To quench the blushes of ingenuous shame;
Or heap the shrine of luxury and pride,

With incense kindled at the Muse's flame. Far from the madding crowd’s ignoble strife,

Their sober wishes never learn'd to stray: Along the cool sequester'd vale of life

They kept the noiseless tenor of their way! Yet e'en these bones from insult to protect,

Some frail memorial, still erected nigh, With uncouth rhymes and shapeless sculpture deck's,

Implores the passing tribute of a sigh. Their name, their years, spelld by the unletter'd muse,

The place of fame and elegy supply; And many a holy text around she strews,

To teach the rustic moralist to die. For who, to dumb Forgetfulness a prey,

This pleasing, anxious being e'er resign'd Left the warm precincts of the cheerful day,

Nor cast one longing, lingering look behind ? On some fond breast the parting soul relies,

Some pious drops the closing eye requires :
E'en from the tomb the voice of Nature cries,

E’en in our ashes live their wonted fires !
For thee, who, mindful of the unhonour'd dead,

Dost in these lines their artless tale relate,
If, 'chance, by lonely Contemplation led,

Some kindred spirit shall inquire thy fate;

Haply, some hoary-headed swain may say

“Oft have we seen him, at the peep of dawn, Brushing, with hasty steps, the dews away,

To meet the sun upon the upland lawn.

“There, at the foot of yonder nodding beech,

That wreathes its old fantastic roots so high, His listless length at noontide would he stretch,

And pore upon the brook that bubbles by.

“Hard by yon wood, now smiling as in scorn,

Muttering his wayward fancies, he would rove: Now drooping, woful, wan, like one forlorn,

Or crazed with care, or cross’d in hopeless love ! “ One morn I miss'd him on the accustom'd hill,

Along the heath, and near his favourite tree ; Another came ; nor yet beside the rill,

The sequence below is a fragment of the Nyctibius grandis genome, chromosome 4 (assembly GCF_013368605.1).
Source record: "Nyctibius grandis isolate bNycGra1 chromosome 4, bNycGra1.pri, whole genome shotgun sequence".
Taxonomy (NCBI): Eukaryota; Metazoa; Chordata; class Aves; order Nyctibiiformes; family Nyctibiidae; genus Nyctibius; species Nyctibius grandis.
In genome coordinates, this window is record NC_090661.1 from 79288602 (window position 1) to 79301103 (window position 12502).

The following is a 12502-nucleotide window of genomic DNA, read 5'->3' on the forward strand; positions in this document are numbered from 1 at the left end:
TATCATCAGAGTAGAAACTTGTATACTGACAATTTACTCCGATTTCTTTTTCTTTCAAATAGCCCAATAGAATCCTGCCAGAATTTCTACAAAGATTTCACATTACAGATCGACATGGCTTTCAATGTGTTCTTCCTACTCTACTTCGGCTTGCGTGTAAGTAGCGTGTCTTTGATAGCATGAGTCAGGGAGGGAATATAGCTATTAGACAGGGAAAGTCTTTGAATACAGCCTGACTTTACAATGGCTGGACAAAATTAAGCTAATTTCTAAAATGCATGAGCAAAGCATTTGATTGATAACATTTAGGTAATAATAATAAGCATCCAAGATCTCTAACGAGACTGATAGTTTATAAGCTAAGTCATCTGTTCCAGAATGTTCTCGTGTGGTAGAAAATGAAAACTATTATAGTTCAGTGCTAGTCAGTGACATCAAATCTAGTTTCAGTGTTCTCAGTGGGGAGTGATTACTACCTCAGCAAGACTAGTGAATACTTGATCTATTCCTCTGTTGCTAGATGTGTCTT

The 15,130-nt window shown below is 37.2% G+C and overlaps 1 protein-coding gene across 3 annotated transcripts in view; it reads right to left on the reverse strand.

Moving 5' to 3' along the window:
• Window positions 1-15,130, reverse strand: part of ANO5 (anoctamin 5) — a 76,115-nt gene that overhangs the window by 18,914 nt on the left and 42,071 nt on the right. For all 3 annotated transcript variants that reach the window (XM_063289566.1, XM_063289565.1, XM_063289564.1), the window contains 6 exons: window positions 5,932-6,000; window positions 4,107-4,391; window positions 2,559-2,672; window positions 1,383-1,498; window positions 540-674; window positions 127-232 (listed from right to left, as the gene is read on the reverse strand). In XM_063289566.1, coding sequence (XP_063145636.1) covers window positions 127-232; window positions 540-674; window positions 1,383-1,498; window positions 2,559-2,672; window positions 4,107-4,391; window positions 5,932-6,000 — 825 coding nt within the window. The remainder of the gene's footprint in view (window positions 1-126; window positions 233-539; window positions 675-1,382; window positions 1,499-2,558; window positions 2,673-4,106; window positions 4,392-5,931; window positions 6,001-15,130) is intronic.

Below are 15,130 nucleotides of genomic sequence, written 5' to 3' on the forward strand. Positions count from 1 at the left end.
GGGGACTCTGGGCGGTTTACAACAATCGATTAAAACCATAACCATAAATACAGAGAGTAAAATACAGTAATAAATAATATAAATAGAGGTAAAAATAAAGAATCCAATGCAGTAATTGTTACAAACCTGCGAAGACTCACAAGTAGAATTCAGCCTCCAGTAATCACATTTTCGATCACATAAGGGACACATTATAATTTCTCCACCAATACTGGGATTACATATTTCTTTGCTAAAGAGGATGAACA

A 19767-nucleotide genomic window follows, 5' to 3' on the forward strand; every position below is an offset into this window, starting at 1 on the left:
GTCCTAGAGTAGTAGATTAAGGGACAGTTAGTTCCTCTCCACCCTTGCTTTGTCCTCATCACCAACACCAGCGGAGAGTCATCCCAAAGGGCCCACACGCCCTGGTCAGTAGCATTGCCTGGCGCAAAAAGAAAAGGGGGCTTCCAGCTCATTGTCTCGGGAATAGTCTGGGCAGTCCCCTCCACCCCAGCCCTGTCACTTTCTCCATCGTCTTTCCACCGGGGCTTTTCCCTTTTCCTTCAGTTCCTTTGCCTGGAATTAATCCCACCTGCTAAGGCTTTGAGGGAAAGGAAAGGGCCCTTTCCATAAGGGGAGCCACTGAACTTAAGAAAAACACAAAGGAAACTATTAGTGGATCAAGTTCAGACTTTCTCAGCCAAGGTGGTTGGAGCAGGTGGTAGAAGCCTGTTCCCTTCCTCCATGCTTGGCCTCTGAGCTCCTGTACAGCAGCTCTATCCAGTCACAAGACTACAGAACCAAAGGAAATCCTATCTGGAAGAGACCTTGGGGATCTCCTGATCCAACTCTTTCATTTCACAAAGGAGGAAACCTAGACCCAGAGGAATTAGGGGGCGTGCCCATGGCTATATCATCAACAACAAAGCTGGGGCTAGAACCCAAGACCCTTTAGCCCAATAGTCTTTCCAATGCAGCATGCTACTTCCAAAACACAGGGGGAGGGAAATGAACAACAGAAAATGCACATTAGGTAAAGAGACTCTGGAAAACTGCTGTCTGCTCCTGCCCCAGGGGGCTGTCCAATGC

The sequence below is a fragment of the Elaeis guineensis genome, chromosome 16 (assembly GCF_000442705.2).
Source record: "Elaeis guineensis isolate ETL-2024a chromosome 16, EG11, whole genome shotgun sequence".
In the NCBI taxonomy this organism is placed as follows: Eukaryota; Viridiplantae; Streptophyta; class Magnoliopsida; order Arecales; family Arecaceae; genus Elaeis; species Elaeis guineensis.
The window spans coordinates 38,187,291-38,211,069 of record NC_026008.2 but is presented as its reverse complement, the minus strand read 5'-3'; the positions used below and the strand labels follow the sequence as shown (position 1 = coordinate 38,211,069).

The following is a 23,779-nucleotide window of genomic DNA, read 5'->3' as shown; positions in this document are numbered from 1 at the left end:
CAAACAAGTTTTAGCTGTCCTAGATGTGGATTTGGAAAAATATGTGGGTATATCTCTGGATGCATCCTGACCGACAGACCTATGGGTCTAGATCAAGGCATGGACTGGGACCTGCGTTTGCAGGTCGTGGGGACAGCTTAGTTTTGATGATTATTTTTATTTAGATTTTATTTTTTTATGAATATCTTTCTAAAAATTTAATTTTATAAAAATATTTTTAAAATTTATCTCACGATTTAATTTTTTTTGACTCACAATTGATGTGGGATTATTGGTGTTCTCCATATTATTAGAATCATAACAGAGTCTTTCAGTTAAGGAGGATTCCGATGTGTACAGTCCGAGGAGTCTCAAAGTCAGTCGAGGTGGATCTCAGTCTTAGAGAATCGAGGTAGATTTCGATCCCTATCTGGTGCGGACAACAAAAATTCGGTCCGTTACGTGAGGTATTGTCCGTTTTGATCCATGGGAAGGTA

Nor up the lawn, nor at the wood was he: “The next with dirges due, in sad array,

Slow through the church-way path we saw him borne : Approach and read (for thou canst read) the lay,

Graved on tbe stone beneath yon aged thorn."

THE EPITAPH.

HERE rests his head upon the lap of earth,

A youth to Fortune and to Fame unknown; Fair Science frown'd not on his humble birth,

And Melancholy mark'd him for her own. Large was his bounty, and his soul sincere:

Heaven did a recompence as largely send ;He gave to Misery all he had a tear ;

He gain'd from Heaven, 'twas all he wish'd--a friend. No further seek his merits to disclose,

Or draw his frailties from their dread abode, (There they alike in trembling hope repose, The bosom of his Father and his God.)

GRAY.

Time Rolls his Ceaseless Course.

TIME rolls his ceaseless course. The race of yore,

Who danced our infancy upon their knee, And told our marvelling boyhood legends store,

Of their strange ventures happ'd by land or sca, How are they blotted from the things that be!

How few, all weak and wither'd of their force, Wait on the verge of dark eternity, Like stranded wrecks, the tide returning hoarse, To sweep them from our sight! Time rolls his ceaseless course,

SCOTT.

Memories of the Dead.

THEN let us be content in spirit, though
We cannot walk, as we are fain to do,
Within the solemn shadow of our griefs
For ever-but must needs come down again
From the bright skirts of those protecting clouds,
To tread the common paths of earth anew.
Then let us be content to leave behind us
So much; which yet we leave not quite behind ;
For the bright memories of the holy dead,
The blessed ones departed, shine on us
Like the pure splendours of some clear large star,
Which pilgrims, travelling onward, at their backs
Leave, and at every moment see not now;
Yet, whensoe'er they list, may pause and turn,
And with its glories gild their faces still ;
Or as beneath a northern sky is seen
The sunken sunset living in the west,
A tender radiance there surviving long,
Which has not faded all away, before
The flaming banners of the morn advance
Over the summits of the orient hills.

TRENCH.